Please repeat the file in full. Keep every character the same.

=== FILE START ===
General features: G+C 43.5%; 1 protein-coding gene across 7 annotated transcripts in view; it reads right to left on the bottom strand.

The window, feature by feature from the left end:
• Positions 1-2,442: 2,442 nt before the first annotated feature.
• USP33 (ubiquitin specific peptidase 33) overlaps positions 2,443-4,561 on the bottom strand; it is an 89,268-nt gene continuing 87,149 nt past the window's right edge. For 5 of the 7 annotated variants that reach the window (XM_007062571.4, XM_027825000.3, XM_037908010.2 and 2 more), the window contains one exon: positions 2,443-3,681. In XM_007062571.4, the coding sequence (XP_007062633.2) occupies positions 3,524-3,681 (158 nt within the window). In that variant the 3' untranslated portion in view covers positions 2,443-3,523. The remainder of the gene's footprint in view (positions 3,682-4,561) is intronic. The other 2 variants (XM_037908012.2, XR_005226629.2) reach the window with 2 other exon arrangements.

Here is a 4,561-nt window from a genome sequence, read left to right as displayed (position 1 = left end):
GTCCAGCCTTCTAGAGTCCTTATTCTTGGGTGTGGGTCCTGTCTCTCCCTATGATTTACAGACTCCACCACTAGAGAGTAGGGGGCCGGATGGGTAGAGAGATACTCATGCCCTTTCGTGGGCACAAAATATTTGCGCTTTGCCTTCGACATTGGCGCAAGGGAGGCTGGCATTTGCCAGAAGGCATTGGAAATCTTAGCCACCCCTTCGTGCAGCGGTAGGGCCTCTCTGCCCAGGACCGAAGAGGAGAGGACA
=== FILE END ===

General features: G+C 43.5%; 1 protein-coding gene across 7 annotated transcripts in view; it reads right to left on the bottom strand.

The window, feature by feature from the left end:
• Positions 1-2,442: 2,442 nt before the first annotated feature.
• USP33 (ubiquitin specific peptidase 33) overlaps positions 2,443-4,561 on the bottom strand; it is an 89,268-nt gene continuing 87,149 nt past the window's right edge. For 5 of the 7 annotated variants that reach the window (XM_007062571.4, XM_027825000.3, XM_037908010.2 and 2 more), the window contains one exon: positions 2,443-3,681. In XM_007062571.4, the coding sequence (XP_007062633.2) occupies positions 3,524-3,681 (158 nt within the window). In that variant the 3' untranslated portion in view covers positions 2,443-3,523. The remainder of the gene's footprint in view (positions 3,682-4,561) is intronic. The other 2 variants (XM_037908012.2, XR_005226629.2) reach the window with 2 other exon arrangements.

Here is a 4,561-nt window from a genome sequence, read left to right as displayed (position 1 = left end):
GTCCAGCCTTCTAGAGTCCTTATTCTTGGGTGTGGGTCCTGTCTCTCCCTATGATTTACAGACTCCACCACTAGAGAGTAGGGGGCCGGATGGGTAGAGAGATACTCATGCCCTTTCGTGGGCACAAAATATTTGCGCTTTGCCTTCGACATTGGCGCAAGGGAGGCTGGCATTTGCCAGAAGGCATTGGAAATCTTAGCCACCCCTTCGTGCAGCGGTAGGGCCTCTCTGCCCAGGACCGAAGAGGAGAGGACA